C. Kunin: Dear ED SES, The name Lolita then, if you are correct and you seem to be, takes on a unique status within the novel - more than has previously been imagined. How does this influence how you feel about the possibility that VN had indeed read the earlier Lichberg "Lolita" tale as argued by Michael Maar? To me it suggests a reinforcement of that possibility. Carolyn
Jansy Mello: Dear Carolyn. Although it is highly possible that VN had read Lichberg’s “Lolita” ( Maar mentioned “cryptomnesia”?) the differences in style, overall content, spirit/place, literary quality and so forth make this association between VN and Lichberg somehow secondary and the ensuing debates, since they lie only in the field of “possibilities,” will depend exclusively of “opinions.” However, the issue is worth keeping in mind as well as the other equally illustrious possible examples of plagiarism, such as Dorothy Parker’s “Lolita” which was published in 1955.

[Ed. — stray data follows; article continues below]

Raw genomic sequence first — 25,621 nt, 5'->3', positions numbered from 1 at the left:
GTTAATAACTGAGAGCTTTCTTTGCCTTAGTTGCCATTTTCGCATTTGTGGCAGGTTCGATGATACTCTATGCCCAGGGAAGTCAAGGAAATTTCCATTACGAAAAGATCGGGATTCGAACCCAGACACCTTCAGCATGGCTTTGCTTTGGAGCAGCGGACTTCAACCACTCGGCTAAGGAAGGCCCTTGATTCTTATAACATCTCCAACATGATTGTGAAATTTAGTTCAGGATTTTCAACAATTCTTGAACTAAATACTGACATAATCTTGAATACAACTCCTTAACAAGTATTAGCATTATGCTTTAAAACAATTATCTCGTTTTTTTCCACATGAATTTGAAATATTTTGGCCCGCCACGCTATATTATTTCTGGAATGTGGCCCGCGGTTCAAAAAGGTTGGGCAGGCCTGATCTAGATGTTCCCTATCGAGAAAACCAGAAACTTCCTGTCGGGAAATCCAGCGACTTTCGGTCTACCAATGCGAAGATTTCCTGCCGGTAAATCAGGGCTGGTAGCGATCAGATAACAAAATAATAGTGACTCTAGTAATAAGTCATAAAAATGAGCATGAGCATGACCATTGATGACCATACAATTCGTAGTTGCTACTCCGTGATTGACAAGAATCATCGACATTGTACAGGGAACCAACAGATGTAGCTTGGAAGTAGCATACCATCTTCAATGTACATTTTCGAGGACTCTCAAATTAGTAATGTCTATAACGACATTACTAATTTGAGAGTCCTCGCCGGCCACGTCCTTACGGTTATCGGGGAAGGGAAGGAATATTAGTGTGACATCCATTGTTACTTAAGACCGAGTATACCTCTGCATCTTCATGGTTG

Mrs. Ewing was a short, middle aged Southern widow, who wore frills, had an animated personality and many friends Her daughter, Lolita, was quiet and plain.